Letters of Walter Howchin, of Adelaide, to Rev. John Watson DD

Goodwood East

May 14 1901

My dear Watson,

The receipt of the memorial notice of the death of your dear wife (which has just arrived), was a great surprise to us and filled us with sadness. We had indeed heard from your daughter Mrs. Eccles, through Stella, that the health of Mrs Watson was not good and that she had lost weight, but we had not anticipated so early the close of her useful life. We know how much she was to you in wise counsels and taking her share in the responsibilities and burdens of your office in the Ministry, and, we doubt not equally so in the important position which together you have filled in the Training College at Manchester. We are confident that so useful and consistent a life would end in a calm confidence of the "good hope we have through grace". At your time of life you must miss the companionship of one who has been so faithful a helpmeet through years of toil. I pray that God may supply the special consolations you need under the shadow of this irreparable loss.

We are in our usual health and in my case, at least, the sphere of my duties seem ever in the increase. I am thankful that my health keeps good and that notwithstanding hard work I weigh heavier now than I ever did in my life. Amongst other things I do a good deal of preaching. The Union of Methodism in S. Aus. is working well so far, but the Superannuation Funds of the minor bodies will be the greatest difficulty I fear. We are now (that is Mrs H & myself) members at Unley Wes. Church. Stella keeps up her connection with Parkside and Edith is, we regret, a renegade as she has been confirmed and is a member at St. Pauls in the City.

We hope that Mrs Eccles and Annie are well. Please convey our kind regards to both and receive the same with much sympathy yourself.

Yours very sincerely
W. Howchin

Rev. Dr. Watson

[letterhead "The University of Adelaide."]

April 22. 1903

My dear Dr Watson,

It is a very long time since any letter passed between us, but as Stella intends to make your home the first place of call in her visit to the old land, you and yours seem to be brought so much nearer to us that I feel impelled to write you a few lines. We have been from time to time deeply sorry as we have heard of your attacks of illness which we suppose has well nigh if not completely imposed on you retirement from public duties. We sincerely hope that there may still be in reserve for you some years of rest in comparative freedom from pain.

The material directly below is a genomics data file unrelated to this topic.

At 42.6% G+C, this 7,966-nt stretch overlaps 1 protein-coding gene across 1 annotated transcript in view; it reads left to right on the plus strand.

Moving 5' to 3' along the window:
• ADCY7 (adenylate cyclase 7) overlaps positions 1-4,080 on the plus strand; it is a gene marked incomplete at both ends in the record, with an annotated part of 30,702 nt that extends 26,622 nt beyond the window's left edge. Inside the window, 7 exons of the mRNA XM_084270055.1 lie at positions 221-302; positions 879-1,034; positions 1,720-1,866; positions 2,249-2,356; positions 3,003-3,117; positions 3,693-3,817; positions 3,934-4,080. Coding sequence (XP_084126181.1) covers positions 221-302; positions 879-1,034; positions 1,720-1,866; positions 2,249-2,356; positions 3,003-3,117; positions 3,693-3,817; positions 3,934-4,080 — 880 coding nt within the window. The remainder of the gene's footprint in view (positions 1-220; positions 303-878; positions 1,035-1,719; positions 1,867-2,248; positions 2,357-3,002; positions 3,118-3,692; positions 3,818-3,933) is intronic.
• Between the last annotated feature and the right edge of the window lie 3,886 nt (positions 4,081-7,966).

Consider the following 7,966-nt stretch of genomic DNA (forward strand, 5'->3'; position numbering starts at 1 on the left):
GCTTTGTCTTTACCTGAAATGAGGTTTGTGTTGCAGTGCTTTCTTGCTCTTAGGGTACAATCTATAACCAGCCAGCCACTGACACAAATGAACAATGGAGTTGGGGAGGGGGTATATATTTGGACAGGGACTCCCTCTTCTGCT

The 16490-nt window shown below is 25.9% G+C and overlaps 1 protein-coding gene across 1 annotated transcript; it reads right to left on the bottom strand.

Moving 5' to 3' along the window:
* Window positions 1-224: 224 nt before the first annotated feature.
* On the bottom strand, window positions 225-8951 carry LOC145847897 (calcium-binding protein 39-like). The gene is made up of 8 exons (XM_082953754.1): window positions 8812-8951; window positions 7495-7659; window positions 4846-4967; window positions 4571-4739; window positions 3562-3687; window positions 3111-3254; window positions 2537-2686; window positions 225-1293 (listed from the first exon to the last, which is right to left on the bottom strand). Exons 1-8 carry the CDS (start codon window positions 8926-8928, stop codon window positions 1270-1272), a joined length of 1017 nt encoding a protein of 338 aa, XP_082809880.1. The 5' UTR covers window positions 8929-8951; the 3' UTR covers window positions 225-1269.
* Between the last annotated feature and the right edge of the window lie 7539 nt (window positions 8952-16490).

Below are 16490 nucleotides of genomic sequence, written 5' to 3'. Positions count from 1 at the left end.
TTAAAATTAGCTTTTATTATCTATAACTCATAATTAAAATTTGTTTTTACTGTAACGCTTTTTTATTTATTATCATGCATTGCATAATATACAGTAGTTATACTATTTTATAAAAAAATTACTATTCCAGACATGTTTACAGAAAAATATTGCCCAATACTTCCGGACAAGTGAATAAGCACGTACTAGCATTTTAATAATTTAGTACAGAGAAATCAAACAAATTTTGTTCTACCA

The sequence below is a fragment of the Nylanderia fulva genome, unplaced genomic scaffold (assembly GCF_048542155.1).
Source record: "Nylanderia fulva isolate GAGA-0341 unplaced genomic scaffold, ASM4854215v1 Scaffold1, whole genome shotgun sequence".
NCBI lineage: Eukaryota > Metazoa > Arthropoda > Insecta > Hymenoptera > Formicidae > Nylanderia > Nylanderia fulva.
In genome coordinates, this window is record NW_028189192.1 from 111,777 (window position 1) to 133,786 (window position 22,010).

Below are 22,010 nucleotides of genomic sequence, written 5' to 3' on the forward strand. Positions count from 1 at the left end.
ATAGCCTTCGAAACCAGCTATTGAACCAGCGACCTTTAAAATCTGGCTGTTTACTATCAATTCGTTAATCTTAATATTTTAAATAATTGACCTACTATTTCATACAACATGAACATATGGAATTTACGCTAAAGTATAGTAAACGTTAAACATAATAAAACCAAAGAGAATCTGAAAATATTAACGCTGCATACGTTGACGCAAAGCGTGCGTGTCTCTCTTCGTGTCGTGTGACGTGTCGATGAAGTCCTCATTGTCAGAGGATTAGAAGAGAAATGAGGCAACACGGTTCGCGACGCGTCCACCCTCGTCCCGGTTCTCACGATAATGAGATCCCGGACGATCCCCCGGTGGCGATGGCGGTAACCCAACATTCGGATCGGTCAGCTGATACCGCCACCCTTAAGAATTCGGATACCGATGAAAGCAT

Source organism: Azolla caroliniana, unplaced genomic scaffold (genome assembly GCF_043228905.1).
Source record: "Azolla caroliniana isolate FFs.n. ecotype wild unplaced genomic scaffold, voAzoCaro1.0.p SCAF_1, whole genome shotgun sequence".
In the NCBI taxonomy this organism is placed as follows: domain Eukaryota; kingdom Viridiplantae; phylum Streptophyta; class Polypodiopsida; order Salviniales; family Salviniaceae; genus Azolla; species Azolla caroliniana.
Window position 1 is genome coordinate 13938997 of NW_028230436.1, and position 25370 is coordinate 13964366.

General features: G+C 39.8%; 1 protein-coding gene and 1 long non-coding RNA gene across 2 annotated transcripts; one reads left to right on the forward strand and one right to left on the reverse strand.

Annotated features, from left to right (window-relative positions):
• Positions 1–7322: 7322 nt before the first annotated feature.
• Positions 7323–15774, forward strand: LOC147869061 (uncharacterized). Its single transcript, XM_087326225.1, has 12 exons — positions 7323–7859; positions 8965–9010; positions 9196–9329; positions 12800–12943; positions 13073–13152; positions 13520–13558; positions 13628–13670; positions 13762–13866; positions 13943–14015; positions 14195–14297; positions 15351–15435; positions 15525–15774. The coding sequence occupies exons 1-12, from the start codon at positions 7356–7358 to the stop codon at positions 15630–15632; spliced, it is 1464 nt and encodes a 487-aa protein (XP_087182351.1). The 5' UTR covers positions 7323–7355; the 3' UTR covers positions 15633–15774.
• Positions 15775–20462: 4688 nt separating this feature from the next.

I dont know what to tell you about ourselves as the story would be a long one, but Stella will be able to give you full particulars. With respect to myself I may say that after 16 years at the Childrens Hospital, on the death of Prof. Tate about 18 mos. ago, I was asked by the Council of the University to undertake the duties of Lecturer on Geology & Palaeontology which I have done under a Five Year Agreement. I find the work very congenial and as I am doing a great deal of original work in the Field, was never busier in my life. To aid me in my geological observations the Government has given me a Ticket (First Class) to cover "All Lines". I am using this to the best of my ability and have made some rather striking discoveries. One of these will be a World wonder - a great glacial formation of Cambrian age - right down at the base of the fossiliferous rocks, and it goes in a North & South direction for 500 miles. I am doing a good deal of roughing it. I carry a light sleeping bag with me and have slept outside eight nights during the summer. The rest of family matters I leave for Stella to tell.

A short time ago I got a letter from Mr Parker and a copy of a small work he has published on "The Coming Bible" - written in a liberal spirit, pleading that the older spirit and teaching (O. T.) are obsolete and do not represent the spirit & teaching suited for these days.

You know all about our Methodist Union here. It is a good thing on the whole - but many old Wesleyan preachers & some laymen do not blend with that heartiness and broader sympathies that are desirable. Way College ( a late B. C. Boys College) is to be utilised as a Methodist Ladies College. Rev. O. Lake is at Wellington Square (N. Ad). It is very much reduced in numbers and they have appealed to be united to Archer St Circuit (late Wes.) but the latter does not want them, so there is a block. Stella will tell you all about Parkside. We worship at Unley (late Wes). Gratton has been 3 years super with us. He has just left & Rev. Martin (late B. C.) has taken his place. We have had seven years of drought - the outlying country is in a terrible condition, either a sandy Sahara or a rocky desert. Within Goyden[?] rainfall however the past year has been a good one - good crops & good prices. Many farmers have made big money. This year has opened with much better prospects - good early rains. With kind regards from Mrs H and myself to all

Yours very sincerely
W. Howchin